In the event of transistor failure ?

Hey,

I am building an Arduino circuit to drive a solenoid door lock. I have been following this http://www.arduino.cc/playground/uploads/Learning/solenoid_driver.pdf schematic on the tutorials page, and I have a few questions.

  1. If the transistor was to fail for some reason, due to a short or over heating, would the collector-emitter continue to conduct, keeping the solenoid powered permanently ? This is an important design consideration as this scenario could potentially leave the door unlocked constantly - I would rather the door remained locked until the circuit could be fixed.

  2. The solenoid lock I'm using is much lower power than the one in the above schematic - 250mA 12V - and will probably only be active for 60 seconds, once or twice a day, would a heat sink on the transistor still be advisable? I was of the belief that if the correct resistors were used, the voltage drop across C-E would be minimal, and so the transistor would not dissipate that much heat.

  3. I'm not too hot on transistors. I have a BC489 http://uk.rs-online.com/web/p/general-purpose-transistor/5450040/ , would that be an acceptable substitution for the TIP102.

Thanks in advance,

Rich

  1. There are different kind of failure, so it's quite possible. Put a safety watch, resistor as current sensor + timer, if current flow more than 60 sec = do something: ring a warning bell , shutdown power etc. 2.& 3. Your transistor BC489 not good as TIP102, but would be o'k for 250 mA w/o heat-think with proper base resistor (220 Ohm).
  1. If the transistor was to fail for some reason, due to a short or over heating, would the collector-emitter continue to conduct, keeping the solenoid powered permanently ? This is an important design consideration as this scenario could potentially leave the door unlocked constantly - I would rather the door remained locked until the circuit could be fixed.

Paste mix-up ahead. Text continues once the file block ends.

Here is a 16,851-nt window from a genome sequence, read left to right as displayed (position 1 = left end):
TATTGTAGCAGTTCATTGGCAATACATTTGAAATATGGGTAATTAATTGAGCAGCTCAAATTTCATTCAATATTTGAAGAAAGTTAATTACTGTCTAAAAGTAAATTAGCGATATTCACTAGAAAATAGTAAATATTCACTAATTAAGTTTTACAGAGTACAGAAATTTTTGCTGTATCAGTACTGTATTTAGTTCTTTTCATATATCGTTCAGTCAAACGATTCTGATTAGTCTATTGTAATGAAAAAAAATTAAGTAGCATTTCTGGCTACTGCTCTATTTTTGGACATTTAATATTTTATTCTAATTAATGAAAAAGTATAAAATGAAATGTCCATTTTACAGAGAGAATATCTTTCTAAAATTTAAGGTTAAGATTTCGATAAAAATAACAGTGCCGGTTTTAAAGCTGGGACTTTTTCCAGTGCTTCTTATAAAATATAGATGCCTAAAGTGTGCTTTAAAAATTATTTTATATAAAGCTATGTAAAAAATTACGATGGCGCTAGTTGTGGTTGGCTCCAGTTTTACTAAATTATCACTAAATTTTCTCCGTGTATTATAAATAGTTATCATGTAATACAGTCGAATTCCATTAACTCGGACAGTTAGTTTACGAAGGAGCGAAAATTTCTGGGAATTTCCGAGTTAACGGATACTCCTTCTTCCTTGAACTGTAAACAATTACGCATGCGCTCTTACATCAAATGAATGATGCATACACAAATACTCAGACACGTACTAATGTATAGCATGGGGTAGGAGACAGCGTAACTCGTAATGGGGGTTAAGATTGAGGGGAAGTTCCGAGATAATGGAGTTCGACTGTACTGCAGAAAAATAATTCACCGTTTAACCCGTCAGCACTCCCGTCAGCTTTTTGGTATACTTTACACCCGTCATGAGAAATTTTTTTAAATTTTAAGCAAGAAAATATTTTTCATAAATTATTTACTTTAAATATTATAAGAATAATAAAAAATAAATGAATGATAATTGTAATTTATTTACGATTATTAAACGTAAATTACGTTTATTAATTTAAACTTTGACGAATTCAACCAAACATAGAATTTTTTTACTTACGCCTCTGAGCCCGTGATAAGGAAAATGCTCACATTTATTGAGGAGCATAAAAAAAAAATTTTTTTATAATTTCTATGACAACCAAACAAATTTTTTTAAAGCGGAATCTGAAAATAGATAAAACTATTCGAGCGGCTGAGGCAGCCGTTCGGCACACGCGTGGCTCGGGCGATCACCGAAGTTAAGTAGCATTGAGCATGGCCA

I used to work in the security industry and the two situations you are describing are known as "fail safe" and "fail secure". The fail secure situation, while you might think is desirable, opens up a whole load of legal issues that might have you prosecuted in the event of a fire or other injuries.

A transistor might fail short but it is more likely to fail open.

I was of the belief that if the correct resistors were used, the voltage drop across C-E would be minimal,

No, this voltage is known as the saturation voltage, and can be significant with a large current, in the order of 1 to 2V. That is why FETs are so much better.

  1. If the transistor was to fail for some reason, due to a short or over heating, would the collector-emitter continue to conduct, keeping the solenoid powered permanently ? This is an important design consideration as this scenario could potentially leave the door unlocked constantly - I would rather the door remained locked until the circuit could be fixed.

The transistor could short and the lock will remain unlocked. An important consideration in your design should be something like Magician suggested because not all locks are rated to be continuous duty. If you have an intermittent duty is lock powered up continuously, you will burn out the solenoid.